OREGON STATE UNIVERSITY

COF News & Events

Quantifying carbon sequestration over North America

The contemporary carbon budget of North America includes large emissions from fossil fuel combustion, but also significant sequestration in forestland and cropland.  A large research team, including David Turner from the Department of Forest Ecosystems and Society, recently developed a new approach to estimating the continental scale terrestrial carbon balance.

Quartet for the Earth

Sarah Frey's research is highlighted in OSU's Terra Magazine. It all started in 2008 at an American Ornithologists’ Union conference in Portland, where Sarah ran into OSU forest ecologist Matt Betts, an acquaintance from an earlier population-modeling workshop. “How about starting your Ph.D. next month?” he asked. A few weeks later, she was enrolled in the College of Forestry with a minor in Ecosystem Informatics.

Forestry industry quizzed about new uni course

Forestry industry representatives have been consulted in south-east South Australia about a new national education program. The University of the Sunshine Coast, with the Cooperative Research Centre for Forestry, is looking to develop a university course in forestry operations management. Professor Loren Kellogg from Oregon State University, in the US, has just started a tour of the nation to find out what training is needed and to consider the diverse needs.

College of Forestry joins OSU Libraries, CEOAS with Open Access policy

The Oregon State University College of Forestry has adopted an Open Access policy, joining the College of Earth, Oceanic and Atmospheric Sciences and OSU Libraries in encouraging its researchers to make their published research available to the public by depositing it in ScholarsArchive@OSU, an institutional repository operated by the library. Barbara Lachenbruch, a professor with the department of Forest Ecosystems and Society, was instrumental in moving the College of Forestry toward an open access policy. She is an advocate for open sharing of academic research among both colleagues and the general public.

Forest education bill clears panel

A legislative subcommittee has advanced a bill to establish a fund dedicated to professional forestry education in Oregon.  Ray Wilkeson, president of the Oregon Forest Industries Council, said the bill is aimed at ensuring Oregon State University's College of Forestry continues to focus curriculum on professional forestry education.

Secretary Salazar Visits Oregon To Promote Ecological Timber Sales

Secretary of Interior Ken Salazar announced Tuesday he wants the Bureau of Land Management to expand an experimental timber project that incorporate ecological principles.  Two forestry professors, Jerry Franklin of the University of Washington and Norm Johnson of Oregon State University, have developed the concept for the BLM’s first three such pilot timber sales, which mimic some of the effects of fire on the forest ecosystem.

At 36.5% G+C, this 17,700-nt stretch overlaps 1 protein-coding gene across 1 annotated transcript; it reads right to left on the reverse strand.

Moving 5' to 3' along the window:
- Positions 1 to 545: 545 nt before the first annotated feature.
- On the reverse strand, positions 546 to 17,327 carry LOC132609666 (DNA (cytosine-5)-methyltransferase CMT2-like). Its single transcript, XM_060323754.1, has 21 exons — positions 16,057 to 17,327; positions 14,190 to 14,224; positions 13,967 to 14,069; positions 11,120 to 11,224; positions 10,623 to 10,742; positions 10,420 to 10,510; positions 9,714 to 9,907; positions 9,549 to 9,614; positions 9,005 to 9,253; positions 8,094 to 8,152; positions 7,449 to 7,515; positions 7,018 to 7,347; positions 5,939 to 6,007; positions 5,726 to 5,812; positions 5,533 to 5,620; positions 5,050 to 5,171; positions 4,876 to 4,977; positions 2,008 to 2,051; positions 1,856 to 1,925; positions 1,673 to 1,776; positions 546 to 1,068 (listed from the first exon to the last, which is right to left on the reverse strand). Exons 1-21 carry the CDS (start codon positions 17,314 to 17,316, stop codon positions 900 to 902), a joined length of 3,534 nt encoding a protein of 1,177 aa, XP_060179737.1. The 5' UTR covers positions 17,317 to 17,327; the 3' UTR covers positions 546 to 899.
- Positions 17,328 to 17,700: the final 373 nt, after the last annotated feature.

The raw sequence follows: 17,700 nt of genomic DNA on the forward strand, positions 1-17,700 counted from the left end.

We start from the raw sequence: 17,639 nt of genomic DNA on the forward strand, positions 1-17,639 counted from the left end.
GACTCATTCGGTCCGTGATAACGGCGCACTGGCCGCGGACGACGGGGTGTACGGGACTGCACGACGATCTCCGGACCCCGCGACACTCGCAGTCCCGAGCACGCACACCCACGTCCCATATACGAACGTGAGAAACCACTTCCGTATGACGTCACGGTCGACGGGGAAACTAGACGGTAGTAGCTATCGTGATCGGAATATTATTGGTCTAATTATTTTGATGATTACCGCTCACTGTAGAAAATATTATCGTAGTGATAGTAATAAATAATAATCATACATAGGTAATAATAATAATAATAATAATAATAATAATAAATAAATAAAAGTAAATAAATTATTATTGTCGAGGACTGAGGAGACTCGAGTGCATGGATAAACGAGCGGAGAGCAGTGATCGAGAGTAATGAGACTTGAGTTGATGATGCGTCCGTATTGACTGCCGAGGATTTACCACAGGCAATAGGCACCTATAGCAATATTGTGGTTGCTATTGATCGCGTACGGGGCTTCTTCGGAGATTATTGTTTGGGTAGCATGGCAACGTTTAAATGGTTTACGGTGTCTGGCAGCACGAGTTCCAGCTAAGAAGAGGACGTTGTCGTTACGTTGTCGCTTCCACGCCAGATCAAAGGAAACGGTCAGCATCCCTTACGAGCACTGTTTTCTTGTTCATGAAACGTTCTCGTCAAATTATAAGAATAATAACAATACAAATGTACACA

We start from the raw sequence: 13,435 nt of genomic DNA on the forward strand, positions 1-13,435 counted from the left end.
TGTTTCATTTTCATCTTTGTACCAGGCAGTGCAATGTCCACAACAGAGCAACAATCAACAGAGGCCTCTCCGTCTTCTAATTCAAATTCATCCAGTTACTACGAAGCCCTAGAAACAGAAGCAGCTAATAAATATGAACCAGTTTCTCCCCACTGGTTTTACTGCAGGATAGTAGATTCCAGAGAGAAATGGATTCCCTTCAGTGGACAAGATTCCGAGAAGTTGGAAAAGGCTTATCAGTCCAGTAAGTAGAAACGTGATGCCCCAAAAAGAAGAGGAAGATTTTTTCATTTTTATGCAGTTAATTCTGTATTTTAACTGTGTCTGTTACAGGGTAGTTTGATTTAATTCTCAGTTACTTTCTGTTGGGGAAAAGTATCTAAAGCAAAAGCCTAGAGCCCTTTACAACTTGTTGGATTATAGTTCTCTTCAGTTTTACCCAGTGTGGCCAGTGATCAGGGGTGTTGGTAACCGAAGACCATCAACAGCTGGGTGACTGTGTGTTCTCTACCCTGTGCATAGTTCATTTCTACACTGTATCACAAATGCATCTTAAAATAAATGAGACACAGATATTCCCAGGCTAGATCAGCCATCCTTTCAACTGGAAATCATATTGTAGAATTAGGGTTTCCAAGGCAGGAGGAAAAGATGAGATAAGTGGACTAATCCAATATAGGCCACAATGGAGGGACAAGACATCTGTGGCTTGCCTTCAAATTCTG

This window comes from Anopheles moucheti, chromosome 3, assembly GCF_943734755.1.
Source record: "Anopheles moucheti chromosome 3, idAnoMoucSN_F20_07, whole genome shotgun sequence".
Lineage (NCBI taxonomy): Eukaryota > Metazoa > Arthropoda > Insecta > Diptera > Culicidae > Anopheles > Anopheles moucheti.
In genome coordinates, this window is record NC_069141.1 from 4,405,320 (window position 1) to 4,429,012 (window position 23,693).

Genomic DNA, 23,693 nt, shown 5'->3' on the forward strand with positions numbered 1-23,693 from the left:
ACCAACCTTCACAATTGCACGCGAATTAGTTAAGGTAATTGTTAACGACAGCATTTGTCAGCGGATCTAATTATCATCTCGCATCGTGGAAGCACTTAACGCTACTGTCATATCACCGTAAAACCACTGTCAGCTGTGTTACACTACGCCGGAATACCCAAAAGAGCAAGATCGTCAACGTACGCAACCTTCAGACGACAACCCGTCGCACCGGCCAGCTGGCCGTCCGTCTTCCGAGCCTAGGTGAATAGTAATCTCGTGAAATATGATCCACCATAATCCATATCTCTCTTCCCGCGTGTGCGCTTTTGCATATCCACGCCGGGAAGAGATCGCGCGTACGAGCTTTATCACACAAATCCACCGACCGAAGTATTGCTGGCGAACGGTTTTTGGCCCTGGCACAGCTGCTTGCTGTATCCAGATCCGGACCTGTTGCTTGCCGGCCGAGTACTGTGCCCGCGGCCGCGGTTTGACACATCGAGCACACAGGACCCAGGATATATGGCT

New forestry projects show promise in Southern Oregon, professors say

Initial results from experimental timber projects in southern Oregon indicate it's possible to retain old trees, protect watersheds and wildlife and still provide jobs, a pair of forestry professors said. Jerry Franklin from the University of Washington and Norm Johnson of Oregon State University released a report summarizing their work so far on three pilot projects on Bureau of Land Management forests.

Foresters keep close eye on tussock moth activity

State and federal forest officials are bracing for a continuation of last year’s Douglas fir tussock moth outbreak that lightly defoliated fir and spruce trees in the Blue Mountains. A news release from the Oregon State University Extension Office in La Grande said light defoliation was mapped last year across 9,000 acres of the Umatilla National Forest, including 7,800 acres in Washington and 1,200 acres in Oregon.

Seeing the forest for the trees

On a steep, south-facing mountain slope about 20 miles east of Sweet Home, two dozen people, including OSU forestry professor Klaus Puettmann, are talking ideas for the management of 1,600 acres of mostly 40- to 110-year-old Douglas firs.  They represent the U.S. Forest Service, Oregon State University, private timber land owners, environmental groups and loggers.

Designing Wildlife Corridors in the Digital Age

Development is squeezing animals into smaller pockets of land, and without sufficient planning and protection, individual animal populations could find themselves increasingly isolated.  Claire Montgomery, a forest economist at Oregon State University in Corvallis, has been developing methods to address both animal populations and timber management strategies.  "I was beginning to look at problems where uncertainty played a much bigger role than it had in the past in my research," said Montgomery. "And that kind of created a whole new dimension to the problem that I didn't even have a clue how to address computationally."

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